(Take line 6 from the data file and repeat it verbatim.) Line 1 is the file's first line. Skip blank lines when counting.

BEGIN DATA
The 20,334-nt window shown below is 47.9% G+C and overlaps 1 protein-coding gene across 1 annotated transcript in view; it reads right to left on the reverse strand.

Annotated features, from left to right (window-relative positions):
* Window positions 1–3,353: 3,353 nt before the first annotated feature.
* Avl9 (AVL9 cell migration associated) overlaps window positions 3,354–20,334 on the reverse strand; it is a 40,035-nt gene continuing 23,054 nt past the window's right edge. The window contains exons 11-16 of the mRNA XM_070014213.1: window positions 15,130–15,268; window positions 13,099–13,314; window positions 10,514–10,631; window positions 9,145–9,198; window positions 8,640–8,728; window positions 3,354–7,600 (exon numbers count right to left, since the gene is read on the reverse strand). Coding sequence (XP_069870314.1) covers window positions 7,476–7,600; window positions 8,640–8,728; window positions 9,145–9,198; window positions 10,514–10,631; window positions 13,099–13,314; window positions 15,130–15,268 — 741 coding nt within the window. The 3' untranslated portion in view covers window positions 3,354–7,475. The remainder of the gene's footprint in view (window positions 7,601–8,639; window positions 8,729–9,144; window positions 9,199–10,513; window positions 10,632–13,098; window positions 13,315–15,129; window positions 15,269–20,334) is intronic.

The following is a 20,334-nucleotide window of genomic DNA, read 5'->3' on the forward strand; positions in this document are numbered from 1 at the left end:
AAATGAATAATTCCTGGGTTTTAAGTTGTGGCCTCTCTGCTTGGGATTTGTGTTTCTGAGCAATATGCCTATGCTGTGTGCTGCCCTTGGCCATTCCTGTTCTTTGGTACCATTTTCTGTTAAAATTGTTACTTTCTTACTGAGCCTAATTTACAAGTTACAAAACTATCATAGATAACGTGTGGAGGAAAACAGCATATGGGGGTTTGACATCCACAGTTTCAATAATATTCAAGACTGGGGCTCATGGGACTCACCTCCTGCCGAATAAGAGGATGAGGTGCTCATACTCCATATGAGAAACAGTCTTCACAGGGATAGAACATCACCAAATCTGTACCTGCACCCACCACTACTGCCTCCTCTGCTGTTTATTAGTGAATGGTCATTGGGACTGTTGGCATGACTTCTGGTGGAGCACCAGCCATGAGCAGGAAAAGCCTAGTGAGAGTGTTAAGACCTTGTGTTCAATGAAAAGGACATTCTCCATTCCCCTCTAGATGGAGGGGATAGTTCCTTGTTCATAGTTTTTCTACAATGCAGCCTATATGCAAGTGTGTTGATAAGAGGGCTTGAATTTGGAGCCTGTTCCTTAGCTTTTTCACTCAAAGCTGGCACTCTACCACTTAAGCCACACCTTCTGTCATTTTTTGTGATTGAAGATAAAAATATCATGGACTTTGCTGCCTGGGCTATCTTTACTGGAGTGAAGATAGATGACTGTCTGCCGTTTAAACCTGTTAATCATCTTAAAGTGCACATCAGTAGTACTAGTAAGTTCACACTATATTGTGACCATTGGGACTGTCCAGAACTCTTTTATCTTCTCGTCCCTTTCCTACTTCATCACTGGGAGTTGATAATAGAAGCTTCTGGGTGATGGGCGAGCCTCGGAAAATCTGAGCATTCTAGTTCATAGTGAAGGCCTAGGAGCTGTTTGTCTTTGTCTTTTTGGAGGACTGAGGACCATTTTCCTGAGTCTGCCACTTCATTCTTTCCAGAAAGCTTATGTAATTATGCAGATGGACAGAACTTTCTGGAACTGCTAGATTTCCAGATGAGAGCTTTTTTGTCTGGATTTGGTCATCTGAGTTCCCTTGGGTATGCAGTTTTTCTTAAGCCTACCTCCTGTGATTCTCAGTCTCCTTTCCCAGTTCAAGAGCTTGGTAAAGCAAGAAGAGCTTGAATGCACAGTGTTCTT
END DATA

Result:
AAATGAATAATTCCTGGGTTTTAAGTTGTGGCCTCTCTGCTTGGGATTTGTGTTTCTGAGCAATATGCCTATGCTGTGTGCTGCCCTTGGCCATTCCTGTTCTTTGGTACCATTTTCTGTTAAAATTGTTACTTTCTTACTGAGCCTAATTTACAAGTTACAAAACTATCATAGATAACGTGTGGAGGAAAACAGCATATGGGGGTTTGACATCCACAGTTTCAATAATATTCAAGACTGGGGCTCATGGGACTCACCTCCTGCCGAATAAGAGGATGAGGTGCTCATACTCCATATGAGAAACAGTCTTCACAGGGATAGAACATCACCAAATCTGTACCTGCACCCACCACTACTGCCTCCTCTGCTGTTTATTAGTGAATGGTCATTGGGACTGTTGGCATGACTTCTGGTGGAGCACCAGCCATGAGCAGGAAAAGCCTAGTGAGAGTGTTAAGACCTTGTGTTCAATGAAAAGGACATTCTCCATTCCCCTCTAGATGGAGGGGATAGTTCCTTGTTCATAGTTTTTCTACAATGCAGCCTATATGCAAGTGTGTTGATAAGAGGGCTTGAATTTGGAGCCTGTTCCTTAGCTTTTTCACTCAAAGCTGGCACTCTACCACTTAAGCCACACCTTCTGTCATTTTTTGTGATTGAAGATAAAAATATCATGGACTTTGCTGCCTGGGCTATCTTTACTGGAGTGAAGATAGATGACTGTCTGCCGTTTAAACCTGTTAATCATCTTAAAGTGCACATCAGTAGTACTAGTAAGTTCACACTATATTGTGACCATTGGGACTGTCCAGAACTCTTTTATCTTCTCGTCCCTTTCCTACTTCATCACTGGGAGTTGATAATAGAAGCTTCTGGGTGATGGGCGAGCCTCGGAAAATCTGAGCATTCTAGTTCATAGTGAAGGCCTAGGAGCTGTTTGTCTTTGTCTTTTTGGAGGACTGAGGACCATTTTCCTGAGTCTGCCACTTCATTCTTTCCAGAAAGCTTATGTAATTATGCAGATGGACAGAACTTTCTGGAACTGCTAGATTTCCAGATGAGAGCTTTTTTGTCTGGATTTGGTCATCTGAGTTCCCTTGGGTATGCAGTTTTTCTTAAGCCTACCTCCTGTGATTCTCAGTCTCCTTTCCCAGTTCAAGAGCTTGGTAAAGCAAGAAGAGCTTGAATGCACAGTGTTCTT